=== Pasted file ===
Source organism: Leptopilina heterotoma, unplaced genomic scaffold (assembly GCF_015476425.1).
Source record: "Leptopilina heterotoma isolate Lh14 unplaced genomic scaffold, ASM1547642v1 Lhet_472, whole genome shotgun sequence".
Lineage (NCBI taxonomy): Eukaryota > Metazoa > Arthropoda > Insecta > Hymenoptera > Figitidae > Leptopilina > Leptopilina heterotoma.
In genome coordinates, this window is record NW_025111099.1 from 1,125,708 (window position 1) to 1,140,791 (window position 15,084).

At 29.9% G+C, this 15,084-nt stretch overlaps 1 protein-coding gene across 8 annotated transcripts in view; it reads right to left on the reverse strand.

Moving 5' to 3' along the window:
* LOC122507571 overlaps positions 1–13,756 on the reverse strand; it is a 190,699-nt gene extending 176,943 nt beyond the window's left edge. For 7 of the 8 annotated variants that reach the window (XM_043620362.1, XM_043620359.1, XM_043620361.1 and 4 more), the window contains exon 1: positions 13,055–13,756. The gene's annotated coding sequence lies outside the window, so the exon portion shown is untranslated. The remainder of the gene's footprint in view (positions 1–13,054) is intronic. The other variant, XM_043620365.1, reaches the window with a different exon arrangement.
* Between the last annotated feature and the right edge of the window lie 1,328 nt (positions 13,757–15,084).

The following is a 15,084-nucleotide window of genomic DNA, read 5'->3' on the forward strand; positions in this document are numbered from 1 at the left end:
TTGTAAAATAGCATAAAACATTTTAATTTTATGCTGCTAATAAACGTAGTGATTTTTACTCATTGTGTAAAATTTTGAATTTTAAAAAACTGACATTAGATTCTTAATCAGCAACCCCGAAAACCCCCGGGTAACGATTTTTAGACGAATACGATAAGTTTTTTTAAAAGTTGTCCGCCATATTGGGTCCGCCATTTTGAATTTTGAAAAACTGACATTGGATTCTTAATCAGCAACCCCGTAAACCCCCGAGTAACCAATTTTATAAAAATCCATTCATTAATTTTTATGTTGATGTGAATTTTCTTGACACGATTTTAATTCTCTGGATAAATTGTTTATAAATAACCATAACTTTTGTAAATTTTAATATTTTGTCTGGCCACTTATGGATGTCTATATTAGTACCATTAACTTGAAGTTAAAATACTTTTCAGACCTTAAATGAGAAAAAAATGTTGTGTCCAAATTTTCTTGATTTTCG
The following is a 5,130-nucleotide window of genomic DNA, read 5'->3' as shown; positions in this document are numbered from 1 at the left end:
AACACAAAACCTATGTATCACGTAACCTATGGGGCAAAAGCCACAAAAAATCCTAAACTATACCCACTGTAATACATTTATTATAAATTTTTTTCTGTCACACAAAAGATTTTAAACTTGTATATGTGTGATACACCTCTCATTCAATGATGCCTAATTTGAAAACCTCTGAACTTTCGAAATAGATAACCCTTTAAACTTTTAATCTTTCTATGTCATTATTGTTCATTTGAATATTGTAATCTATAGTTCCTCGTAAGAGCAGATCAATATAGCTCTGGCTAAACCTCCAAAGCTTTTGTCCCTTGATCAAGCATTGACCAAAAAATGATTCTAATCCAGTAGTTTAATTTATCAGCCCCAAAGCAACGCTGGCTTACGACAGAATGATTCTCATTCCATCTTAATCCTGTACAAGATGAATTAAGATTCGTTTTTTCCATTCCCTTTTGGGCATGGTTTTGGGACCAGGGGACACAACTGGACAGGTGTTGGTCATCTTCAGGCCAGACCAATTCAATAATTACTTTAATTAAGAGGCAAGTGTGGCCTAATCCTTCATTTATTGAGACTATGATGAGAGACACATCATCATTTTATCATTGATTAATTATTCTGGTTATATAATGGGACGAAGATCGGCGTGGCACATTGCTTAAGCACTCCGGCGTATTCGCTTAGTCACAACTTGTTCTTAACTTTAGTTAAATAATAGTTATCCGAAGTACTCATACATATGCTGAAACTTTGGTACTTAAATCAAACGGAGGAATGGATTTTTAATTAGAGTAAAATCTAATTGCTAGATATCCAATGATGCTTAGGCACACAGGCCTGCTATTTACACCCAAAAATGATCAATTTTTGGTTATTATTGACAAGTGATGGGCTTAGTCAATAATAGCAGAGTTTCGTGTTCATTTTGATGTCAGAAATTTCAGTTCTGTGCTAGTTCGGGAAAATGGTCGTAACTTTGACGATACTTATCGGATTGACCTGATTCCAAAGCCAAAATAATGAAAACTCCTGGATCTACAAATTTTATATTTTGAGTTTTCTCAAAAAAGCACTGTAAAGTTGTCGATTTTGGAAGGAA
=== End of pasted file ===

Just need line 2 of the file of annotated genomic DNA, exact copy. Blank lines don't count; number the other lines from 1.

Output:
Source record: "Leptopilina heterotoma isolate Lh14 unplaced genomic scaffold, ASM1547642v1 Lhet_472, whole genome shotgun sequence".